What is Whole30 Diet?
A 30-day diet plan that is designed to change your eating habits and how you view food, the Whole30 Diet may seem like just another diet fad. Is it worth the try?
What is the Whole30 Diet
The Whole30 diet is a 30-day program that focuses on helping people learn how to make healthy food choices. As a follower of the Whole30 diet, all you have to do is religiously follow the Whole30 rules for 30 consecutive days. There’s no room for slip-ups; there are no cheat days; there are no exceptions for special occasions.
As the diet’s name implies, you will be eating mostly whole foods on the Whole30 diet. During these 30 days, you won’t have to keep track of your weight and calorie intake. As long as you stick to the rules, which they claim is “grounded in science,” you will lose weight. While 100% compliance is required, the Whole30 diet is “not a hazing or boot camp,” as stated on the company’s website.
The Whole30 diet is an elimination diet – an approach used by doctors since the 1920s to help identify food sensitivities. The goal is to accurately test the body’s response to the absence of potentially problematic foods by completely eliminating them. With the Whole30 diet, you will be resetting your body’s food conditioning, so to speak, by eliminating specific foods for 30 straight days. Any slip-up, no matter how small, such as a sip of beer or a single bite of cake, will break this reset process.
“You must commit to the full program, exactly as written, 100% for the full 30 days. Anything less and you won’t experience the full benefits the program has to offer. Anything less and you are selling yourself—and your life-changing results—short. It’s only 30 days.” (Whole30 program rules, as stated on their website.)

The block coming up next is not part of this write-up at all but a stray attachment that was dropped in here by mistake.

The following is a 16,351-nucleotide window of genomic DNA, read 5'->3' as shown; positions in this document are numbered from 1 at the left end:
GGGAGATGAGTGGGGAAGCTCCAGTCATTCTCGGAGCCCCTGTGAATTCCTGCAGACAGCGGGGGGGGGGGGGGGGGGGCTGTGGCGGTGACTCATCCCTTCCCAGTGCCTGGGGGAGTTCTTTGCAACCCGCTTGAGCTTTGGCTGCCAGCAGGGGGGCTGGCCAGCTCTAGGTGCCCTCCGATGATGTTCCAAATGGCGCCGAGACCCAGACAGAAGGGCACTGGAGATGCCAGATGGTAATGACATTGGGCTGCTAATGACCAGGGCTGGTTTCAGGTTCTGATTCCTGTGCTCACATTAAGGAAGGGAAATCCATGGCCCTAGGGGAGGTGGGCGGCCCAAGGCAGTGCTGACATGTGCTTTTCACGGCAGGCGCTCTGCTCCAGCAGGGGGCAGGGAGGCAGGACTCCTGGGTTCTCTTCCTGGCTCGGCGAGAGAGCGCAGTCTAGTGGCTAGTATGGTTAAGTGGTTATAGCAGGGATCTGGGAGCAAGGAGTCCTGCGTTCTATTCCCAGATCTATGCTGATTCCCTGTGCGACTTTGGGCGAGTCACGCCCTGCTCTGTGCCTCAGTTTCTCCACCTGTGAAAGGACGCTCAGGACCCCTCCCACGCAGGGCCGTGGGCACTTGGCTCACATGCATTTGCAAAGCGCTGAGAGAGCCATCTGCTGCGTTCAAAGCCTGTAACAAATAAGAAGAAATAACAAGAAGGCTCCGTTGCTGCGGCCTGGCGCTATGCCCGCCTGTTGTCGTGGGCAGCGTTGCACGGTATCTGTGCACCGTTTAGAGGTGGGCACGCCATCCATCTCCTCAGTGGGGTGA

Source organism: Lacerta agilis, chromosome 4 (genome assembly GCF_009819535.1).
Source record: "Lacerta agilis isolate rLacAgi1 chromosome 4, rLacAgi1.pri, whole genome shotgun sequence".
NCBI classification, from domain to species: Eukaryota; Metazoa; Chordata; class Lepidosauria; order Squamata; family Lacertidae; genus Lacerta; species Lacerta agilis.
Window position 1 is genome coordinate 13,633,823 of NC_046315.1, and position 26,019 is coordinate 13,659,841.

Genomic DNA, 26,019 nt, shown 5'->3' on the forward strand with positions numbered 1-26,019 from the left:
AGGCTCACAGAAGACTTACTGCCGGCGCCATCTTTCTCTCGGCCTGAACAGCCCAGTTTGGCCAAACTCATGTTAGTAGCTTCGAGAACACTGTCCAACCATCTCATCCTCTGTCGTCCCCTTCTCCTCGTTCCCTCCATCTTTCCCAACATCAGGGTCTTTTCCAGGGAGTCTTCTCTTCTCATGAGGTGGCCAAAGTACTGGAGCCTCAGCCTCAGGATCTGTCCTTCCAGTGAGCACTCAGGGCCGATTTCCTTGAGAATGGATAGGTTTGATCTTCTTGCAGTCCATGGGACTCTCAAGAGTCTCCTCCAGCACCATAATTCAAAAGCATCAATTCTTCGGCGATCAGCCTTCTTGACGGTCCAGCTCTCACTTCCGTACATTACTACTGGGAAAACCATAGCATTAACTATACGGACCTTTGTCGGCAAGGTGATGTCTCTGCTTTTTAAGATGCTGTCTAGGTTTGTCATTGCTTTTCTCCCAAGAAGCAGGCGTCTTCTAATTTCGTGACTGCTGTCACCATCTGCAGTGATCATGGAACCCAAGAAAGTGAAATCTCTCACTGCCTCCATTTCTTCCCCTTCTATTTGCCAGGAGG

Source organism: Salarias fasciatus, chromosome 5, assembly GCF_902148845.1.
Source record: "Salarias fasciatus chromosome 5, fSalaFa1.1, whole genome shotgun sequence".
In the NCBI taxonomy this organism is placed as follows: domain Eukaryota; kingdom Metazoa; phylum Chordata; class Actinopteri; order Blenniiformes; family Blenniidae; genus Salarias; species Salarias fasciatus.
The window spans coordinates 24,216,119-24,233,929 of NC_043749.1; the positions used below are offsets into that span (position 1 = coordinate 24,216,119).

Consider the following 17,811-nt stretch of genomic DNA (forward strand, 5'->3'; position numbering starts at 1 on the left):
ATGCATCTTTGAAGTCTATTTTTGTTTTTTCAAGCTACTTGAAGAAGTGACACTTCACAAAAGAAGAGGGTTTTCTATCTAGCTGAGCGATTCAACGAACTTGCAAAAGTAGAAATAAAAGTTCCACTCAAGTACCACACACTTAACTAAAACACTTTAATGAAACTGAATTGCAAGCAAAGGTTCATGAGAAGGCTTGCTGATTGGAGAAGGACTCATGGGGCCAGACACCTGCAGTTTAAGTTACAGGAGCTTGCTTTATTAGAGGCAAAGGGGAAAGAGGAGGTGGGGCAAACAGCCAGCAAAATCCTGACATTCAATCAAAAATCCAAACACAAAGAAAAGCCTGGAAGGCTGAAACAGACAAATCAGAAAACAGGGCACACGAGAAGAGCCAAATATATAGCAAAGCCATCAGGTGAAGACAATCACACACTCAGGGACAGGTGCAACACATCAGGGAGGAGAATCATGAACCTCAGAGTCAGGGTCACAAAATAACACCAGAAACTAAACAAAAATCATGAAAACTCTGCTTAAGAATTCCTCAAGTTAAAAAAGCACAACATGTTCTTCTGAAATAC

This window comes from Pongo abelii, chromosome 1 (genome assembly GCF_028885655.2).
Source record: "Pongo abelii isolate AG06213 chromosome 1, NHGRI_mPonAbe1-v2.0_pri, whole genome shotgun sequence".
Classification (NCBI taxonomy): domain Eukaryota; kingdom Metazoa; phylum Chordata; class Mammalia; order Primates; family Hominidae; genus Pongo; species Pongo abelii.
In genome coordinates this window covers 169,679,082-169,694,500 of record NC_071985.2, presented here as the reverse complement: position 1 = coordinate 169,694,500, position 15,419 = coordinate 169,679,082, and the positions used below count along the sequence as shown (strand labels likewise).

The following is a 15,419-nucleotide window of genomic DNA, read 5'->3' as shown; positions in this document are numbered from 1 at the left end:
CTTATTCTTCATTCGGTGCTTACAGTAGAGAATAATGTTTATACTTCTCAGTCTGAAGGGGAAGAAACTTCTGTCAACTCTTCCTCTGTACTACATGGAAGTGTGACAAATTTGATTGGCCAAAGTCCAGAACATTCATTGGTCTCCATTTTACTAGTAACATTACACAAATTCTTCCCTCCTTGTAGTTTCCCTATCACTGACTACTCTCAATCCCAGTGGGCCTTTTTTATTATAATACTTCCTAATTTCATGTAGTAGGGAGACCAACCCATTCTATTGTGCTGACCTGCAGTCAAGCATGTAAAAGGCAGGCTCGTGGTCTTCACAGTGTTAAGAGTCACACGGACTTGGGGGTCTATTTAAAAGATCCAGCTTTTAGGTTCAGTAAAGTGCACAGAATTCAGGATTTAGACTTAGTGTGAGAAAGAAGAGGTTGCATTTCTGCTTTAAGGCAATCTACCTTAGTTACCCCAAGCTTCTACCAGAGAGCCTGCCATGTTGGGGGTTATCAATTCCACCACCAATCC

The Whole30 Diet Dos and Don’ts
The Whole30 diet mostly consists of whole foods and foods with whole ingredients.
- Natural fats
- Herbs, spices, and seasonings.
- Ghee or clarified butter, as the only source of dairy allowed
- Fruit juice, taken plain or used as a natural sweetener
- Certain legumes, or only green beans and most peas
- Vinegar that is not malt-based (which contain gluten), such as apple cider, balsamic, rice, red wine, and white
- Alcohol-based botanical extracts, such as lavender, lemon, and vanilla
- All coconut amino products, to be used as a naturally fermented substitute for soy sauce
The following should be completely avoided for the whole 30 days of your Whole30 diet.
- Added sugar, both natural and artificial; the exception is salt, which actually contains some sugar to prevent oxidation.
- Grains, on their own and as added ingredients to food
- Most legumes, which include beans, peanuts, and all forms of soy
- All kinds of dairy products, except for ghee and lard
- Alcoholic beverages, even in cooking
- Any product with MSG, carrageenan, or sulfites
- Baked goods and sweet treats, even if recreated with ingredients that are technically compliant with the Whole30 diet
- Stepping on the scale or taking any body measurements; photos and/or measurements can be taken on days 0 and 31 to help you assess your progress
The Whole30 diet focuses on more than just weight loss. It’s about learning new eating habits and conditioning your physiological, psychological, and emotional response to food. The focus should be on developing lifelong healthy habits, instead of on body composition in terms of the numbers on the scale and tape measure.
The Whole30 diet is about taking on a life-changing month, with no falling off the wagon, slipping up, or cheating for any reason at all, no matter how justified. There is no room for error or excuses. Commitment to the program needs to be 100% for 30 days straight.